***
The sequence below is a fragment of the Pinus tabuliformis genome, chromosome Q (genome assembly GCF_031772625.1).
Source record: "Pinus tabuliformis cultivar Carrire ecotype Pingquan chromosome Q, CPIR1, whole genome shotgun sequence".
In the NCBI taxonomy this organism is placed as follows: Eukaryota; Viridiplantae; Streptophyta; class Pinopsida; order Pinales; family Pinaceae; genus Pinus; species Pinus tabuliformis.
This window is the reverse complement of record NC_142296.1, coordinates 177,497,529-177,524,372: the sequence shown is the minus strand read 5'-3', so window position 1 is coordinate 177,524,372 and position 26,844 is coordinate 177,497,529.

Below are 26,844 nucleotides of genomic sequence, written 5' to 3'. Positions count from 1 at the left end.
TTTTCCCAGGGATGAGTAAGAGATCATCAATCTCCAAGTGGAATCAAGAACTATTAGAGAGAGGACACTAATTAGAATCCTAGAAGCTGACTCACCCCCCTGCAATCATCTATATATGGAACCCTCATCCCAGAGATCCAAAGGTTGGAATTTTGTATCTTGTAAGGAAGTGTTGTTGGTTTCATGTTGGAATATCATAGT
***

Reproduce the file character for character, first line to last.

The sequence below is a fragment of the Pinus tabuliformis genome, chromosome Q (genome assembly GCF_031772625.1).
Source record: "Pinus tabuliformis cultivar Carrire ecotype Pingquan chromosome Q, CPIR1, whole genome shotgun sequence".
In the NCBI taxonomy this organism is placed as follows: Eukaryota; Viridiplantae; Streptophyta; class Pinopsida; order Pinales; family Pinaceae; genus Pinus; species Pinus tabuliformis.
This window is the reverse complement of record NC_142296.1, coordinates 177,497,529-177,524,372: the sequence shown is the minus strand read 5'-3', so window position 1 is coordinate 177,524,372 and position 26,844 is coordinate 177,497,529.

Below are 26,844 nucleotides of genomic sequence, written 5' to 3'. Positions count from 1 at the left end.
TTTTCCCAGGGATGAGTAAGAGATCATCAATCTCCAAGTGGAATCAAGAACTATTAGAGAGAGGACACTAATTAGAATCCTAGAAGCTGACTCACCCCCCTGCAATCATCTATATATGGAACCCTCATCCCAGAGATCCAAAGGTTGGAATTTTGTATCTTGTAAGGAAGTGTTGTTGGTTTCATGTTGGAATATCATAGT